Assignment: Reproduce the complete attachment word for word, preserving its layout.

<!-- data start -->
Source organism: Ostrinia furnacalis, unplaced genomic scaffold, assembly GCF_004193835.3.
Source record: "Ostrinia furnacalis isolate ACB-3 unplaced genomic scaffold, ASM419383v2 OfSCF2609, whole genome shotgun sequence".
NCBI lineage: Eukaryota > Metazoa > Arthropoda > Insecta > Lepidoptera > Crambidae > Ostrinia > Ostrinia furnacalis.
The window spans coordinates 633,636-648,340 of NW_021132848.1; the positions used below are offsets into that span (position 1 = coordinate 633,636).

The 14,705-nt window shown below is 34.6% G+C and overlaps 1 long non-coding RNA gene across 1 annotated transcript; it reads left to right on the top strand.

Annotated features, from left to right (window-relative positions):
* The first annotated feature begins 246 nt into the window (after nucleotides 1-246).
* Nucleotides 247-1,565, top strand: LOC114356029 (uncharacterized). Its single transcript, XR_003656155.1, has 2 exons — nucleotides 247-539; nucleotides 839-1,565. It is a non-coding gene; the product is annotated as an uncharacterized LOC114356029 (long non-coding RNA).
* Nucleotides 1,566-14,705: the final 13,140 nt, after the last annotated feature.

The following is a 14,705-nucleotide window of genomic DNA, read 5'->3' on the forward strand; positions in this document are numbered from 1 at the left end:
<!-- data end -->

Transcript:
Source organism: Ostrinia furnacalis, unplaced genomic scaffold, assembly GCF_004193835.3.
Source record: "Ostrinia furnacalis isolate ACB-3 unplaced genomic scaffold, ASM419383v2 OfSCF2609, whole genome shotgun sequence".
NCBI lineage: Eukaryota > Metazoa > Arthropoda > Insecta > Lepidoptera > Crambidae > Ostrinia > Ostrinia furnacalis.
The window spans coordinates 633,636-648,340 of NW_021132848.1; the positions used below are offsets into that span (position 1 = coordinate 633,636).

The 14,705-nt window shown below is 34.6% G+C and overlaps 1 long non-coding RNA gene across 1 annotated transcript; it reads left to right on the top strand.

Annotated features, from left to right (window-relative positions):
* The first annotated feature begins 246 nt into the window (after nucleotides 1-246).
* Nucleotides 247-1,565, top strand: LOC114356029 (uncharacterized). Its single transcript, XR_003656155.1, has 2 exons — nucleotides 247-539; nucleotides 839-1,565. It is a non-coding gene; the product is annotated as an uncharacterized LOC114356029 (long non-coding RNA).
* Nucleotides 1,566-14,705: the final 13,140 nt, after the last annotated feature.

The following is a 14,705-nucleotide window of genomic DNA, read 5'->3' on the forward strand; positions in this document are numbered from 1 at the left end: